Where Rich Media and Interactivity Meet: An Alternative to Talking-head Videos

February 1, 2018 / By: Michael Wilder

When Professor Chou wanted to include video content in her Principles of Educational Research course, she partnered with STLEAR (St. Thomas' eLearning and Research). Dr. Chou shared a vision of wanting to go beyond an often time over-used approach to video lectures in online courses that some may refer to as "talking-head video". Instead of the traditional talking-head video, Chou and collaborating professor, Dr. Karen Kozen-Lein created interactive videos that combine text, visuals, audio and immediate feedback so students watching them are actively engaged in what they view.

The video lecture on Action Research is one example. Dr. Chou designed the visuals, which includes some of her original artwork! She also provided a text script, which became the transcript to ensure the content is accessible (and meets Americans with Disability Act requirements). Dr. Kozen-Lien narrated each slide, adding emphasis and verbal cues so students focus on important points. An instructional designer and a savvy graduate assistant created the navigation and added interactive elements. Students can easily navigate the information on the screen, follow the transcript, and enter information when asked.  Because the interactive videos display in an HTML-5 compliant wrapper, there's no need for Flash.  

Another example is the from their lecture on Ethics in Research. An interactive timeline invites the viewer click to discover which the context around certain events leading up to Federal Guidelines for Research. Interactive elements like this puts the student in the driver's seat and encourages active participation in their learning.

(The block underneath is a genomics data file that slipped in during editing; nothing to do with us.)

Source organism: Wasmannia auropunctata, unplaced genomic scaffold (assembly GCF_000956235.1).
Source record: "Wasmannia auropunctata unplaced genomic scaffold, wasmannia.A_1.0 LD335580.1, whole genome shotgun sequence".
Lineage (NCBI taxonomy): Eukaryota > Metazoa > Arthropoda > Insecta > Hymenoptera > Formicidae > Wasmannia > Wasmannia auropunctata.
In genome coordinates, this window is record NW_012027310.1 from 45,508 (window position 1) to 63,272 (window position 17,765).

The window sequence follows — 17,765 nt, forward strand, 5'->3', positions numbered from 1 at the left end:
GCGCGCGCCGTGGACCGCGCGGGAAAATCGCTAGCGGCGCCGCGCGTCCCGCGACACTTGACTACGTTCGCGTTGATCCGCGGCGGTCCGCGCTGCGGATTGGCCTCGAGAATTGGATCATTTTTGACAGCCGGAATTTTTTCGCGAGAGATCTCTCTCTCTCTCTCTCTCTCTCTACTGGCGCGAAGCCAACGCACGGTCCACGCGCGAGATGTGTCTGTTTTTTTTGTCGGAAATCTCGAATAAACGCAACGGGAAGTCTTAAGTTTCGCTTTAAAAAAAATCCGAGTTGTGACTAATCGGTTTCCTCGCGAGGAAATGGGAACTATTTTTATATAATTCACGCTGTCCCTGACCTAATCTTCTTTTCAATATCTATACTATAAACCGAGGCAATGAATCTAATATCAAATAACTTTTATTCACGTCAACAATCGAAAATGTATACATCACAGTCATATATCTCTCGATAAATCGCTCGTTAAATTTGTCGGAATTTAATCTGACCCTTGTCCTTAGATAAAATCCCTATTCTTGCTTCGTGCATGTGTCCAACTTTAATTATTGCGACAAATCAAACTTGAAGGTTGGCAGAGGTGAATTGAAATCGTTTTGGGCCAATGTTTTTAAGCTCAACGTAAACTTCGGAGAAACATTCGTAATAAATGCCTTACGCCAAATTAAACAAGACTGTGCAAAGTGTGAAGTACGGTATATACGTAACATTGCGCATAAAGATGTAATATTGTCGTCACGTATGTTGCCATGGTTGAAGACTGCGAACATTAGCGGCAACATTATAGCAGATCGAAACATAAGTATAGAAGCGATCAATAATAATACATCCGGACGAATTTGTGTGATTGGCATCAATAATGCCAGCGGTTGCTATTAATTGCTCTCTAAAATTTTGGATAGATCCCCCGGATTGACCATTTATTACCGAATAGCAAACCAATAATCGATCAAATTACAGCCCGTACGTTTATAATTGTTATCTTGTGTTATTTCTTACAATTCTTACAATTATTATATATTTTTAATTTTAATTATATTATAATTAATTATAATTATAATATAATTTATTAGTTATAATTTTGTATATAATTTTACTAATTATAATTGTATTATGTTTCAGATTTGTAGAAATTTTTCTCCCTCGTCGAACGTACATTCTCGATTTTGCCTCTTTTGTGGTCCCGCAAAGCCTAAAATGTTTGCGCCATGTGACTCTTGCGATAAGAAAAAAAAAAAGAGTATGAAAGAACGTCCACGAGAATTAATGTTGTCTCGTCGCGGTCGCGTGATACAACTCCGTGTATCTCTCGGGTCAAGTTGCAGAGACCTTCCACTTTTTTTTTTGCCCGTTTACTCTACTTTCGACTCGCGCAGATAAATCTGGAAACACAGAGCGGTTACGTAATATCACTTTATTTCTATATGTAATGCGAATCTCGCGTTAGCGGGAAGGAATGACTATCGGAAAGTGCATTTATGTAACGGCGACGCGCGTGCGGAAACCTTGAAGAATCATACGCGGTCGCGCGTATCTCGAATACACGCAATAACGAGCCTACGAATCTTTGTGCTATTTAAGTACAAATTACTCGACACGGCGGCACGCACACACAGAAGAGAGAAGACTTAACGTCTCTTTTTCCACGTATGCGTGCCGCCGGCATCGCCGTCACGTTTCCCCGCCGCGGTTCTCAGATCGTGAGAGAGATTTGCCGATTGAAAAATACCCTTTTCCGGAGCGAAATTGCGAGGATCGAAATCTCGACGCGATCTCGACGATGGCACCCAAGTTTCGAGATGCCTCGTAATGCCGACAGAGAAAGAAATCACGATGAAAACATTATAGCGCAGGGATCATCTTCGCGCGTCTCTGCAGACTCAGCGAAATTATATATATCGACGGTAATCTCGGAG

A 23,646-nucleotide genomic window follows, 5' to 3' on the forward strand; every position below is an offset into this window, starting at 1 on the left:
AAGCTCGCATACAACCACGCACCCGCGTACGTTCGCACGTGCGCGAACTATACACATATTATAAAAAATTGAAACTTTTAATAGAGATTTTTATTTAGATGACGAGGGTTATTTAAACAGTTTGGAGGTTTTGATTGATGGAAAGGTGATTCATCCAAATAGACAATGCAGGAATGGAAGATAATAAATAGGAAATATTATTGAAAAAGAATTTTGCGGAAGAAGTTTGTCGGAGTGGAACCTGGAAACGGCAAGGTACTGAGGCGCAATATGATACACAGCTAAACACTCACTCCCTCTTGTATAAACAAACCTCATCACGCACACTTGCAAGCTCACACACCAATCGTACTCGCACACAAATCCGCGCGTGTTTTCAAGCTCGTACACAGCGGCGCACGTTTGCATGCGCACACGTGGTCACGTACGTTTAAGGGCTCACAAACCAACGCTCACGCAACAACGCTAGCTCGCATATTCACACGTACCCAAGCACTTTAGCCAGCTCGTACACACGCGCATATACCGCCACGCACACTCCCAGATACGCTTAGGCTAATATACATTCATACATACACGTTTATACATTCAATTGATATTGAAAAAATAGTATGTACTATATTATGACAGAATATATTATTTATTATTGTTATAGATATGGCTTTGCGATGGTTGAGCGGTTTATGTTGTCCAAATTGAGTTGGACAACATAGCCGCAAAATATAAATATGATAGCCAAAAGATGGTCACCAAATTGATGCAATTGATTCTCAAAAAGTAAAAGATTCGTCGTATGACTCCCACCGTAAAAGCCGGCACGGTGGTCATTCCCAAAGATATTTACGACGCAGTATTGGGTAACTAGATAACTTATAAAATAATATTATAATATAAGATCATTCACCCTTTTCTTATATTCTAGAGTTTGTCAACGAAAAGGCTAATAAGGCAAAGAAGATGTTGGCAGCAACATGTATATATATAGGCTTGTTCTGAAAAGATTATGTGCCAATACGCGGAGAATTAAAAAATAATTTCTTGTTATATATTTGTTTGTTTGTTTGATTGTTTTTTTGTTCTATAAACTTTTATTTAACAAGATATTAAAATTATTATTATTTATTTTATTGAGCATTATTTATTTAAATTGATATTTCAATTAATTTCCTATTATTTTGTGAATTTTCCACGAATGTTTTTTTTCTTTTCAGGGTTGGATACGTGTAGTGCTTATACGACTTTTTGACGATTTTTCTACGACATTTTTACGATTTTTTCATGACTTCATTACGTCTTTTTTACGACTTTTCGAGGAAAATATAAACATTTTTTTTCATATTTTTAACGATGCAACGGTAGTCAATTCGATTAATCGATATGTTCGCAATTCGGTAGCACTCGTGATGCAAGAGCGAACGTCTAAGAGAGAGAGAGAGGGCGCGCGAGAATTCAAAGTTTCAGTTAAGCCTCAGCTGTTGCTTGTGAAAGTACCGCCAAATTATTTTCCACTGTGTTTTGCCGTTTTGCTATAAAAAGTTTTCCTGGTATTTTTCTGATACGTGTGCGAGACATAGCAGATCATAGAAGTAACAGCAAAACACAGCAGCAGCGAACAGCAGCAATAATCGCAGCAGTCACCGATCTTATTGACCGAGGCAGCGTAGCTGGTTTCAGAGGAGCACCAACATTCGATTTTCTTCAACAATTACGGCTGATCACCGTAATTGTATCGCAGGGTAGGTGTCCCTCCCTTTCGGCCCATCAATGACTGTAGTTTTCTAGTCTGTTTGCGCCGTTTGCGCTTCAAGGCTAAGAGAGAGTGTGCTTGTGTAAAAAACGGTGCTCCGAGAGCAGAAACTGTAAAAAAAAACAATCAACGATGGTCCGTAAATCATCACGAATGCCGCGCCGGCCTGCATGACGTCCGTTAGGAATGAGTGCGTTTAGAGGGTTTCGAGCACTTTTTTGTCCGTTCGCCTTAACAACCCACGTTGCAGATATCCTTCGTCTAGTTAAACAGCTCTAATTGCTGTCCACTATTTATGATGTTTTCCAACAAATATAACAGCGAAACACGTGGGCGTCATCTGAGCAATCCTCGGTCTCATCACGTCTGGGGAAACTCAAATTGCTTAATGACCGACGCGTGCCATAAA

The interactive videos are added to the weekly module in Canvas (St. Thomas' Learning Management System) and students simply click a link to view them. While viewing, students either enter text information, which is used as answers later in the video, or answer quiz questions to check their own comprehension of the material. If desired, student's scores can be connected to the Canvas gradebook, or emailed to the instructor.  

These interactive videos are a nice alternative to the typical talking-head lecture. Students enjoy the variety and also have a way to get immediate feedback while viewing, keeping them more accountable for their learning.  The collaborative project involving faculty along with STELAR staff proved to be a great way to produce and distribute engaging course content.   

Thanks to the following contributors for making this collaborative project possible: Dr. Candace Chou, Professor of Education; Dr. Karen Kozen-Lein, Professor of Education; Michael Wilder, STELAR Instructional Designer and Jeffrey Olson, Faculty Member at Normandale College.